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The 5 scariest ways scammers try to rip us off

Con artists are working from home, too, and more savvy than ever. Here’s how to protect yourself and your money.

Images from Adobe Stock; photo illustration by Greg Klee/Globe staff

In the world of fraud, catastrophe equals opportunity — and speed counts.

On February 24, more than two weeks before the World Health Organization declared the COVID-19 outbreak a pandemic, a man named Craven Casper allegedly registered a website with the purpose of selling N95 masks, hand sanitizer, and personal protective gear — and soliciting donations to the “Global Coronavirus Relief Fund.” But federal prosecutors say Casper failed to deliver goods or donations, based on complaints from two dozen of his buyers.

As of May 1, Casper had been placed on home detention, awaiting indictment on wire fraud charges in that case and sentencing in another fraud case that predated the pandemic, according to court filings in the District of Columbia.


The COVID-19 pandemic and its accompanying anxiety provide the chance of a lifetime for scammers. All they have to do is tweak their usual approach. Need hard-to-find sanitizing supplies? Just send your credit card number or click on this malware link. Waiting on your stimulus check? Pay an upfront fee to speed the process. Trouble with technology while working from home? Simply call this 800 number and provide remote access to your computer. Some scammers have even set up fake COVID-19 testing sites. By April 29, the Federal Trade Commission had received 29,573 consumer complaints related to COVID-19. The Massachusetts attorney general’s office logged 3,174 COVID-19-related “consumer inquiries” between January 1 and April 29, according to a spokesperson.

“Scammers are very good at taking advantage of situations involving urgency or social isolation,” says Brendan Donahue, postal inspector program manager with the US Postal Inspection Service, one of several federal agencies that chase swindlers. “Whether it’s what we are going through now—a public health emergency—or national events [like] September 11, Hurricane Sandy, Hurricane Katrina, we see scammers trying to take advantage.”


Even before the coronavirus upended society, today’s technology and the Internet made it easy for scammers to entrap us. They buy contact lists to send “phishing” e-mails that mimic trusted sources such as the Centers for Disease Control and Prevention. They send robocalls or texts, often using inexpensive phone apps that “spoof” a familiar or official phone number, such as the Social Security Administration. They troll the Web and social media to get just enough personal information to reassure us, and then threaten dire consequences if we don’t share more — like our banking information. They use search engine algorithms to promote legitimate-looking sites, enticing us to call bogus help lines or shop at their online sites.

In the last few years, scammers have become particularly adept at pretending to be something—or someone — they are not. By 2018, “imposter” scams — in which someone impersonates an institution or person to swindle unsuspecting marks — had overtaken identity and debt collection theft as the most common fraud reported by Massachusetts to the FTC. Often highly sophisticated, these scams include people pretending to be from the CDC, the Social Security Administration, tech companies, or even a close family member.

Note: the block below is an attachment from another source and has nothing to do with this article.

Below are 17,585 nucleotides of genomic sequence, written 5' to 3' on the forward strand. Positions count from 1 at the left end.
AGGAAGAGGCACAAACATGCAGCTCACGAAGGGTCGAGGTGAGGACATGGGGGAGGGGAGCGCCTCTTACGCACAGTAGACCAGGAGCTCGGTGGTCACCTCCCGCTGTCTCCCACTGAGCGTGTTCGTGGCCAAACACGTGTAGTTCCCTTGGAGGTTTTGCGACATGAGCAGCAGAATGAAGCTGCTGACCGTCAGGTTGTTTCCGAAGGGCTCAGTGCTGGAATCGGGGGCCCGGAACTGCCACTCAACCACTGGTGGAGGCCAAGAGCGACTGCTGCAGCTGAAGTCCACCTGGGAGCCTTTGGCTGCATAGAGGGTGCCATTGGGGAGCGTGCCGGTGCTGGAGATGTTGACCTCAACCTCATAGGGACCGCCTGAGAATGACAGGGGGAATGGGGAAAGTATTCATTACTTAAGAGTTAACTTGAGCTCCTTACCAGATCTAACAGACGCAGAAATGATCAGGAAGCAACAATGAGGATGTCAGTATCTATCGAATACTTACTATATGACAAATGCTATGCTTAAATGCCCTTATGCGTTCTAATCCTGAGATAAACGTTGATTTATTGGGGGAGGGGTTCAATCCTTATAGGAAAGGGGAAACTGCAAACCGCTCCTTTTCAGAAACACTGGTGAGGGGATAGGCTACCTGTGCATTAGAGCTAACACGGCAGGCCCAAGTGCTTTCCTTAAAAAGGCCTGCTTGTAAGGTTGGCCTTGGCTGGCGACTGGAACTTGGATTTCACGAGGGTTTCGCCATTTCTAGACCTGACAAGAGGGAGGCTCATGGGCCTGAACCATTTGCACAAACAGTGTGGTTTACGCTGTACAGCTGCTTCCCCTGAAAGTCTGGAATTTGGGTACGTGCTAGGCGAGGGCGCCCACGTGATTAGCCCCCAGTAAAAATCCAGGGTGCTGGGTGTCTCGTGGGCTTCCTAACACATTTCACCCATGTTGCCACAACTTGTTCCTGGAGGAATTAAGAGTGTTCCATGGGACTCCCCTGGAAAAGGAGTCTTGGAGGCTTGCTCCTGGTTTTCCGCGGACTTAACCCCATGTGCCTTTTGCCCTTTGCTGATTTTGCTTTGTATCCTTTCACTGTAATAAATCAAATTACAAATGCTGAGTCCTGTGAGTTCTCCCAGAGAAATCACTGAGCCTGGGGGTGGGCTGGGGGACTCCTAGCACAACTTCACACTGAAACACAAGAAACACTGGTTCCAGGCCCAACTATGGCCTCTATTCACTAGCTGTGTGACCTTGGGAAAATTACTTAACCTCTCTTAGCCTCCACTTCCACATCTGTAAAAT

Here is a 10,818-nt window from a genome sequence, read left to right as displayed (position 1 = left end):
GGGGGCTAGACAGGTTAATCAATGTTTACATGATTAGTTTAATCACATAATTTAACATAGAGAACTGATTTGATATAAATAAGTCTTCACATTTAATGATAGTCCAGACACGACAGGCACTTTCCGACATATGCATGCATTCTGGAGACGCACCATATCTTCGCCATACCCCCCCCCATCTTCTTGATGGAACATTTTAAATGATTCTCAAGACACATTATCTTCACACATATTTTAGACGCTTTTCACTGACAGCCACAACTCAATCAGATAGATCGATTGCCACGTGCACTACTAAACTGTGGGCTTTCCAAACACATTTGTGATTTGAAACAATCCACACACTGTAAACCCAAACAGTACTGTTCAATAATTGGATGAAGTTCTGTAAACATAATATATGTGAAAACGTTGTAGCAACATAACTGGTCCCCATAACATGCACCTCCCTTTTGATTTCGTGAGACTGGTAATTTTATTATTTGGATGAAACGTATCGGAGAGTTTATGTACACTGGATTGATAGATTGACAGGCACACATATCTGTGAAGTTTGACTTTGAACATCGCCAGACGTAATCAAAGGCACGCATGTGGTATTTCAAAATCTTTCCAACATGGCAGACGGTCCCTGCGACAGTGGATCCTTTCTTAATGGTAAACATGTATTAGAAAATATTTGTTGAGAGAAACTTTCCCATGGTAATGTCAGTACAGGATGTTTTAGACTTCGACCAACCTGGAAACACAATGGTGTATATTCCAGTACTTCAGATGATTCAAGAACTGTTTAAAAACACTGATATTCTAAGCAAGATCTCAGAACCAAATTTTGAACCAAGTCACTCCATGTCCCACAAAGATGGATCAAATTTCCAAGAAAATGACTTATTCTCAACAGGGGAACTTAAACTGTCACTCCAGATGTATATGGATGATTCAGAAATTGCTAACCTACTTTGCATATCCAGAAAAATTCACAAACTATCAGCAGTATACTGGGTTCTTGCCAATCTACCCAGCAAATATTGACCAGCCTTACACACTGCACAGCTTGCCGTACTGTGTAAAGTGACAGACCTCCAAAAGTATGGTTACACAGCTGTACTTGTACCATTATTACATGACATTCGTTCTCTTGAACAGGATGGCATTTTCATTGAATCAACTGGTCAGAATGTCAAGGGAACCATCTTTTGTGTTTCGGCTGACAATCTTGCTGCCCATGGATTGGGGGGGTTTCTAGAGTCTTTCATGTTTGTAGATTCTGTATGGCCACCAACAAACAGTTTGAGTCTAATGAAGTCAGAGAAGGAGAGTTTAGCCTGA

Contrary to popular belief, people of all ages fall victim to these scams. Among those who noted their age in complaints to the FTC, a third of those ages 20 to 29 lost money, compared with 13 percent of those ages 70 to 79 and 11 percent of those 80 and over. Elderly people often lose more money than younger victims in part because they have greater wealth to lose. But senior scams may be underreported because older victims worry gullibility is a sign of cognitive decline, says Martha Deevy, associate director of the Stanford Center on Longevity, which studies aging, including the effects of fraud on elder finances.


“Scam artists, both digitally and live, prey on that,” Deevy says. “It’s why oftentimes you hear about these older people who have lost tens of thousands of dollars.”

Images from Adobe Stock; photo illustration by Greg Klee/Globe staff

No matter our age, experts say scammers are very good at pushing us into what they call “the ether,” a state of arousal that clouds victims’ decision making. Credible-sounding texts, calls, and e-mails warn us to act now or dire results will follow: We will die from COVID-19; we will be arrested; we will lose everything on our computer; our bank accounts will be emptied; someone we love will be harmed. Some scammers tickle what researchers call “phantom” desires, such as lottery winnings of unimaginable magnitude or true love. Studies show the ether masks our ability to determine legitimacy, which makes scammers more powerful. It blinds us to red flags such as demands for personal information or payment via wired funds, cryptocurrency, or gift cards.

In one classic scam, victims are threatened with arrest if they don’t return alleged overpayments from the Internal Revenue Service. In a COVID-19 version, scammers play on financial worries by promising a quick stimulus check if you’ll only provide your Social Security number or pay upfront “fees.”


“The ether is a heightened emotional state where you’re no longer thinking rationally; you’re reacting emotionally,” says Doug Shadel, the director of AARP for the state of Washington and a fraud investigator and researcher who has listened to hundreds of scam calls and interviewed scammers himself. A scammer once told him: “I like to keep people in the altitude of the ether because if they ever drop into the valley of logic, I’ve lost them.”